| NEW DELHI, July 12
NEW DELHI, July 12 India's top finance ministry
official said that plans announced in this week's budget to
stick to a fiscal deficit target of 4.1 percent of GDP are "very
credible", despite criticism from ratings agencies that the
number is optimistic.
Prime Minister Narendra Modi, who took office in May, on
Thursday unveiled a budget that focused on attracting investment
rather than reining in spending, in order to balance India's
books and revive a weak economy - an approach that fell short of
On Saturday Finance Secretary Arvind Mayaram said however
that he thought the approach was feasible.
"If you look at the numbers as they stand today, I think
it's a very credible number," he told a panel session hosted by
the Federation of Indian Chambers of Commerce and Industry on
"We are looking at bringing the investment cycle back.
That'll be the pump primer," Mayaram said, confirming that
India's government is projecting economic growth will rise to
5.8-5.9 percent this fiscal year.
He also said Modi's administration might be able to exceed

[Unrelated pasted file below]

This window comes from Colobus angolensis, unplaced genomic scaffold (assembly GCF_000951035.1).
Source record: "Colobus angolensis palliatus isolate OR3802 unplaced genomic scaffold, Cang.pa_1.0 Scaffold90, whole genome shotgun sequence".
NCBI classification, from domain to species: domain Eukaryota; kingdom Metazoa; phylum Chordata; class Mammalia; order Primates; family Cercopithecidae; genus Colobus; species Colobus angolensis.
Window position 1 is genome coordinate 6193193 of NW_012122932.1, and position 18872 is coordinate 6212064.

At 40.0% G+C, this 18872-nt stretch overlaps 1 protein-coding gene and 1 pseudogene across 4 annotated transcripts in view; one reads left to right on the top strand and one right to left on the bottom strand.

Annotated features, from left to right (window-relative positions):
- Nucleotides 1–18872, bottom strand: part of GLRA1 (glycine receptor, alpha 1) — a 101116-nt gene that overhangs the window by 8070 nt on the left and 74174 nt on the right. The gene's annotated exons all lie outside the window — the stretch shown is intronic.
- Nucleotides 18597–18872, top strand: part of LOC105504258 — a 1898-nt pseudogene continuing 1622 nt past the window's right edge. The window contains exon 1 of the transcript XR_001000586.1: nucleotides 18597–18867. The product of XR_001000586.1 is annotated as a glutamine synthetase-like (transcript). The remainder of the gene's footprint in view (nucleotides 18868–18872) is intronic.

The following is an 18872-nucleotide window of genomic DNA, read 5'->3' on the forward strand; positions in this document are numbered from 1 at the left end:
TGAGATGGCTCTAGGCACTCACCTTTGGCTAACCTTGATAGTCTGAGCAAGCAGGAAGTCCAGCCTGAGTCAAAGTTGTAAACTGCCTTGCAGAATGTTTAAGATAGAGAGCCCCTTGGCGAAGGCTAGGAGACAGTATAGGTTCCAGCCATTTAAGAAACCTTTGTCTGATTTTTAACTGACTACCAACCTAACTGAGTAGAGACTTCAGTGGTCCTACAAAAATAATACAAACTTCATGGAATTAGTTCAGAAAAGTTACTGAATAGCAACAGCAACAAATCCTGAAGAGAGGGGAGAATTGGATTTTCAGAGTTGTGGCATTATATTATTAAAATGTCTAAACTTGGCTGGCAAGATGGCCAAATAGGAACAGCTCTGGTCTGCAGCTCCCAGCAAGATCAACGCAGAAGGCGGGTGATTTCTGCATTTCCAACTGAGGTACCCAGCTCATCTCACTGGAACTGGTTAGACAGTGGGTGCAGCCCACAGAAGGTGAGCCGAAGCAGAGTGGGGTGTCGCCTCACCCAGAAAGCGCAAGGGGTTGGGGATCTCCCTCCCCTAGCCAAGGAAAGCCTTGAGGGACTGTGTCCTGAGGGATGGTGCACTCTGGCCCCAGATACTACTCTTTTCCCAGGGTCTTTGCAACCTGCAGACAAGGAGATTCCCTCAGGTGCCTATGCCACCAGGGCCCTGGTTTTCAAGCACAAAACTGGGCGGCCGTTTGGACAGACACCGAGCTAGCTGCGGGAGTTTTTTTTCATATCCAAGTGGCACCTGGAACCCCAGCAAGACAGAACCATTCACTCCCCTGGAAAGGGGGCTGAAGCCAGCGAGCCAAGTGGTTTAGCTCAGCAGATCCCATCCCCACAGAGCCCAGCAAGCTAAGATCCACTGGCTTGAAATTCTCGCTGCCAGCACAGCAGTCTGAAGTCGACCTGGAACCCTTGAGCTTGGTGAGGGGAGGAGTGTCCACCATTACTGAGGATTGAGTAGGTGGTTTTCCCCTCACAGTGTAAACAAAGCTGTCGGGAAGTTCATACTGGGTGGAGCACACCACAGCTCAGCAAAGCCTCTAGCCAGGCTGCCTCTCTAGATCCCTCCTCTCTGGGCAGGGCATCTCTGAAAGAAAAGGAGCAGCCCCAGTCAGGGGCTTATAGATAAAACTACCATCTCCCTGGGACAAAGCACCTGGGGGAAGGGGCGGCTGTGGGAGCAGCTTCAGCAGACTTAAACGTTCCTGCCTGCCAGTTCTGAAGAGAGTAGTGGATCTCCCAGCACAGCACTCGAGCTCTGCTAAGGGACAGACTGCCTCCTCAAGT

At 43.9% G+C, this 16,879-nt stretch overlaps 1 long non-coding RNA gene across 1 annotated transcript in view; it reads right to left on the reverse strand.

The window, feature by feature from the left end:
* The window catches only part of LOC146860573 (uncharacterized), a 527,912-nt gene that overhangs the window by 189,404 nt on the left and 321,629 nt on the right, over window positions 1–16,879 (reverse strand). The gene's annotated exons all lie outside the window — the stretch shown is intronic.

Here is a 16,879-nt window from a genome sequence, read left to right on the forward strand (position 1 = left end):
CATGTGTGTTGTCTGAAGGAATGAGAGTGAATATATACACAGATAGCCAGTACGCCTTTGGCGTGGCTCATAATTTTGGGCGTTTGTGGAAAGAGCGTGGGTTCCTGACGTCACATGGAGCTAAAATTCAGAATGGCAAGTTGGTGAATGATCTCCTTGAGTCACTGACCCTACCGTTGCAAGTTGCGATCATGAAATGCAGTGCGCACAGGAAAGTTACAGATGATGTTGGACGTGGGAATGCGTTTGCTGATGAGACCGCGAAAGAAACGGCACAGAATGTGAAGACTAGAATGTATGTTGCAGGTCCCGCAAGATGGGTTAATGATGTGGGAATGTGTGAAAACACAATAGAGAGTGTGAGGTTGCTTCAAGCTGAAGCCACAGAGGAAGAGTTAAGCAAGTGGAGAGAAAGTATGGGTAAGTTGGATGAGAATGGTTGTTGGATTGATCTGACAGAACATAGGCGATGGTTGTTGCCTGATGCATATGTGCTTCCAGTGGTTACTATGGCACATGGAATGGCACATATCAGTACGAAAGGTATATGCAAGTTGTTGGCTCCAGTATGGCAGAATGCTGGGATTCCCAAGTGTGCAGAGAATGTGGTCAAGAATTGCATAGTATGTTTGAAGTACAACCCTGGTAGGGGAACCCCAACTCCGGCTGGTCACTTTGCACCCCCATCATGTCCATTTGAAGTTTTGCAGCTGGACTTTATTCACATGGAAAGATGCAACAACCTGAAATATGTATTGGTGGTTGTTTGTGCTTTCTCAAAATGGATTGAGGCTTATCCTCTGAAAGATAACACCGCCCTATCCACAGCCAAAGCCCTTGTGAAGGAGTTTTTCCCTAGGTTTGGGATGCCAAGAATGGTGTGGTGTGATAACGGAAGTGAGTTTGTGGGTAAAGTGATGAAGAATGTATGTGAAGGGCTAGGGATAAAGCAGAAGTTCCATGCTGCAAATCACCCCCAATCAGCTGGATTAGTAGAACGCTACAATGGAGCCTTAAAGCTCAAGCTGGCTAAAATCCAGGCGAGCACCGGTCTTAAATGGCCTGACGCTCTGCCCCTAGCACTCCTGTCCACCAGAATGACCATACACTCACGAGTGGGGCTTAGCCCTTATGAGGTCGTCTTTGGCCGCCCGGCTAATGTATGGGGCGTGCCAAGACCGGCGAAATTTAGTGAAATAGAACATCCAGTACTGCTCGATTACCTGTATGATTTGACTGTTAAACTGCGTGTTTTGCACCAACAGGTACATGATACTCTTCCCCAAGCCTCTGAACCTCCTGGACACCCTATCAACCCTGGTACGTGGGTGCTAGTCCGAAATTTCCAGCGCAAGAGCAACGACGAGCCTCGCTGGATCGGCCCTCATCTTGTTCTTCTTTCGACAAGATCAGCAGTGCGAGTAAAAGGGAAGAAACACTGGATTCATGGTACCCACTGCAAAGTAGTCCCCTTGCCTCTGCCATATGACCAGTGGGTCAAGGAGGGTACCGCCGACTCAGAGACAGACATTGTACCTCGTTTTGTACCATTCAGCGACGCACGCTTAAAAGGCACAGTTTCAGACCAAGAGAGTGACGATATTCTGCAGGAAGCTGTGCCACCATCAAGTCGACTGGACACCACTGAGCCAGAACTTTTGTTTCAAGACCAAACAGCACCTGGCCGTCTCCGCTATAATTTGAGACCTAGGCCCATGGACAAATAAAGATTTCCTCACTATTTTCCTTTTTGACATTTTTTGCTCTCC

the $9.7 billion divestment target set out in the budget - which
it aims to meet by selling government stakes in both state-owned
and private companies - partly because India's stock markets
were stronger this year than they had been last year.
Asia's third-largest economy grew by 4.7 percent in the year
that ended on March 31 - the second consecutive year of growth
of below 5 percent.
While Thursday's budget contained a number of measures to
attract foreign investment and kick start infrastructure
projects, a major revival in private investment across the
economy is by no means guaranteed.
With varying degrees of severity, ratings agencies Fitch,
Moody's and Standard & Poor's have all expressed worries that
the pledge to keep the fiscal deficit at 4.1 percent in 2014/15
is unrealistic. The target was set by the previous government,
an unwieldy coalition led by the now ousted Congress party.
Two particular challenges for India's economy in the coming
months are the threat of a bad monsoon, with the annual
June-September rains that determine farmers' incomes off to a
poor start, and volatile oil prices due to civil war in Iraq.
Finance Minister Arun Jaitley, as he presented the budget in
parliament, called the fiscal deficit target "daunting" but said
he would take on the challenge. He has also vowed to cut the
deficit to 3.6 percent by 2015/16 and 3 percent the year after.
(Editing by Douglas Busvine and Sophie Walker)